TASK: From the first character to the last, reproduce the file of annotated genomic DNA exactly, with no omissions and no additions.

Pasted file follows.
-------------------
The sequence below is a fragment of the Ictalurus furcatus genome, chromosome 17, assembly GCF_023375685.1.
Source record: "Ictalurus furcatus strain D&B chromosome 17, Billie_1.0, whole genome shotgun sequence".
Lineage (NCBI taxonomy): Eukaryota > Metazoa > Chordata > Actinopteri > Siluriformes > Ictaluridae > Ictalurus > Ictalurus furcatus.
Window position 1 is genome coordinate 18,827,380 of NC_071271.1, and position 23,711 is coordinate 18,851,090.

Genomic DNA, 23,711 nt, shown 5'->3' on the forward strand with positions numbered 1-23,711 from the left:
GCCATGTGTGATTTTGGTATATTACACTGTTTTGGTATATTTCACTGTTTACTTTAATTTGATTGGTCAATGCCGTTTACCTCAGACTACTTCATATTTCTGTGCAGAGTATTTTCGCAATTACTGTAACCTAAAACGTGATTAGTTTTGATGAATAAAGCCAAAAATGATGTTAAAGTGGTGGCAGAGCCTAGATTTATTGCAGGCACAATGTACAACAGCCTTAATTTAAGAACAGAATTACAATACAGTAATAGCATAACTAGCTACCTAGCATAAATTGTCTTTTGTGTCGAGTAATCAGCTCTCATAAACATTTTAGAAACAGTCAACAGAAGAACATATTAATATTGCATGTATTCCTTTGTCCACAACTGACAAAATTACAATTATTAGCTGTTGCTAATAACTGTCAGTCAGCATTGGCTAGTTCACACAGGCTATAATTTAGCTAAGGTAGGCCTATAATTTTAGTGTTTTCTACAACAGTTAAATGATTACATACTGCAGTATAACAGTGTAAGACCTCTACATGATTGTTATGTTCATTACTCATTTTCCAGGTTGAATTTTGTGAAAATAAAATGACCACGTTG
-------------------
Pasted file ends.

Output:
The sequence below is a fragment of the Ictalurus furcatus genome, chromosome 17, assembly GCF_023375685.1.
Source record: "Ictalurus furcatus strain D&B chromosome 17, Billie_1.0, whole genome shotgun sequence".
Lineage (NCBI taxonomy): Eukaryota > Metazoa > Chordata > Actinopteri > Siluriformes > Ictaluridae > Ictalurus > Ictalurus furcatus.
Window position 1 is genome coordinate 18,827,380 of NC_071271.1, and position 23,711 is coordinate 18,851,090.

Genomic DNA, 23,711 nt, shown 5'->3' on the forward strand with positions numbered 1-23,711 from the left:
GCCATGTGTGATTTTGGTATATTACACTGTTTTGGTATATTTCACTGTTTACTTTAATTTGATTGGTCAATGCCGTTTACCTCAGACTACTTCATATTTCTGTGCAGAGTATTTTCGCAATTACTGTAACCTAAAACGTGATTAGTTTTGATGAATAAAGCCAAAAATGATGTTAAAGTGGTGGCAGAGCCTAGATTTATTGCAGGCACAATGTACAACAGCCTTAATTTAAGAACAGAATTACAATACAGTAATAGCATAACTAGCTACCTAGCATAAATTGTCTTTTGTGTCGAGTAATCAGCTCTCATAAACATTTTAGAAACAGTCAACAGAAGAACATATTAATATTGCATGTATTCCTTTGTCCACAACTGACAAAATTACAATTATTAGCTGTTGCTAATAACTGTCAGTCAGCATTGGCTAGTTCACACAGGCTATAATTTAGCTAAGGTAGGCCTATAATTTTAGTGTTTTCTACAACAGTTAAATGATTACATACTGCAGTATAACAGTGTAAGACCTCTACATGATTGTTATGTTCATTACTCATTTTCCAGGTTGAATTTTGTGAAAATAAAATGACCACGTTG